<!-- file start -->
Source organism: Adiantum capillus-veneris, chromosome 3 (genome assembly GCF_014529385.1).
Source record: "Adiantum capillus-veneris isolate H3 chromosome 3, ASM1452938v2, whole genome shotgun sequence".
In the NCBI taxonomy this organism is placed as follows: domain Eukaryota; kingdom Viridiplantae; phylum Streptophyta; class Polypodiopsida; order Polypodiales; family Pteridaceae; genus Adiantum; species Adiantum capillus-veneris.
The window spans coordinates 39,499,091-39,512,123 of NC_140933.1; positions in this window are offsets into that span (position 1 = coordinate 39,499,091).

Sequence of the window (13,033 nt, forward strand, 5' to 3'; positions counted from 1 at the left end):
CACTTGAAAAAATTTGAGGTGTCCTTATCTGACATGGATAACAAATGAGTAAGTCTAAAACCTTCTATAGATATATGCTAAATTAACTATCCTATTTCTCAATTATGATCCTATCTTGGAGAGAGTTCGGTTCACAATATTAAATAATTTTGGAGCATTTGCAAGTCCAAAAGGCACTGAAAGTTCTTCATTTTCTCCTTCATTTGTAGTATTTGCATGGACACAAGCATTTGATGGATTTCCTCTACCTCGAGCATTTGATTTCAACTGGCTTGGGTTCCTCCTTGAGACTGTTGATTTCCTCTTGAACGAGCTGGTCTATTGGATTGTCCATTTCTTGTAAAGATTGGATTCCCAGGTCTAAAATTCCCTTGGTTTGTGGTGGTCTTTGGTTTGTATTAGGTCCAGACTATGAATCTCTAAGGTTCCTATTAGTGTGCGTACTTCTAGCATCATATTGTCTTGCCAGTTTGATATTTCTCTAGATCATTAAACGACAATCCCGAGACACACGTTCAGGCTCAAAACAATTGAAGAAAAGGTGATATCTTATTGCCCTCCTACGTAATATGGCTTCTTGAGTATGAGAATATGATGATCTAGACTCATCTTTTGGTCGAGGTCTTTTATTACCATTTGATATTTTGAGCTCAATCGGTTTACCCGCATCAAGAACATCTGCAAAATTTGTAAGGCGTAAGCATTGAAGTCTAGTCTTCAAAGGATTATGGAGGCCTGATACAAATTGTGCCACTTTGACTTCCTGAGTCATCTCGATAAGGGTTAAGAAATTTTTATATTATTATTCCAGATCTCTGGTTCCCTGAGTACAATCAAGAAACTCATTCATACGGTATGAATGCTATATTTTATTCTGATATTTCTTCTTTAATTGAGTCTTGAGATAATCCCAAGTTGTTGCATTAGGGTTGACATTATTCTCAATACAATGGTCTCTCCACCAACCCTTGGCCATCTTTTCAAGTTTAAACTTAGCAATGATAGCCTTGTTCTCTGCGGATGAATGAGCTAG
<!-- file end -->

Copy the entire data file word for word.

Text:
Source organism: Adiantum capillus-veneris, chromosome 3 (genome assembly GCF_014529385.1).
Source record: "Adiantum capillus-veneris isolate H3 chromosome 3, ASM1452938v2, whole genome shotgun sequence".
In the NCBI taxonomy this organism is placed as follows: domain Eukaryota; kingdom Viridiplantae; phylum Streptophyta; class Polypodiopsida; order Polypodiales; family Pteridaceae; genus Adiantum; species Adiantum capillus-veneris.
The window spans coordinates 39,499,091-39,512,123 of NC_140933.1; positions in this window are offsets into that span (position 1 = coordinate 39,499,091).

Sequence of the window (13,033 nt, forward strand, 5' to 3'; positions counted from 1 at the left end):
CACTTGAAAAAATTTGAGGTGTCCTTATCTGACATGGATAACAAATGAGTAAGTCTAAAACCTTCTATAGATATATGCTAAATTAACTATCCTATTTCTCAATTATGATCCTATCTTGGAGAGAGTTCGGTTCACAATATTAAATAATTTTGGAGCATTTGCAAGTCCAAAAGGCACTGAAAGTTCTTCATTTTCTCCTTCATTTGTAGTATTTGCATGGACACAAGCATTTGATGGATTTCCTCTACCTCGAGCATTTGATTTCAACTGGCTTGGGTTCCTCCTTGAGACTGTTGATTTCCTCTTGAACGAGCTGGTCTATTGGATTGTCCATTTCTTGTAAAGATTGGATTCCCAGGTCTAAAATTCCCTTGGTTTGTGGTGGTCTTTGGTTTGTATTAGGTCCAGACTATGAATCTCTAAGGTTCCTATTAGTGTGCGTACTTCTAGCATCATATTGTCTTGCCAGTTTGATATTTCTCTAGATCATTAAACGACAATCCCGAGACACACGTTCAGGCTCAAAACAATTGAAGAAAAGGTGATATCTTATTGCCCTCCTACGTAATATGGCTTCTTGAGTATGAGAATATGATGATCTAGACTCATCTTTTGGTCGAGGTCTTTTATTACCATTTGATATTTTGAGCTCAATCGGTTTACCCGCATCAAGAACATCTGCAAAATTTGTAAGGCGTAAGCATTGAAGTCTAGTCTTCAAAGGATTATGGAGGCCTGATACAAATTGTGCCACTTTGACTTCCTGAGTCATCTCGATAAGGGTTAAGAAATTTTTATATTATTATTCCAGATCTCTGGTTCCCTGAGTACAATCAAGAAACTCATTCATACGGTATGAATGCTATATTTTATTCTGATATTTCTTCTTTAATTGAGTCTTGAGATAATCCCAAGTTGTTGCATTAGGGTTGACATTATTCTCAATACAATGGTCTCTCCACCAACCCTTGGCCATCTTTTCAAGTTTAAACTTAGCAATGATAGCCTTGTTCTCTGCGGATGAATGAGCTAG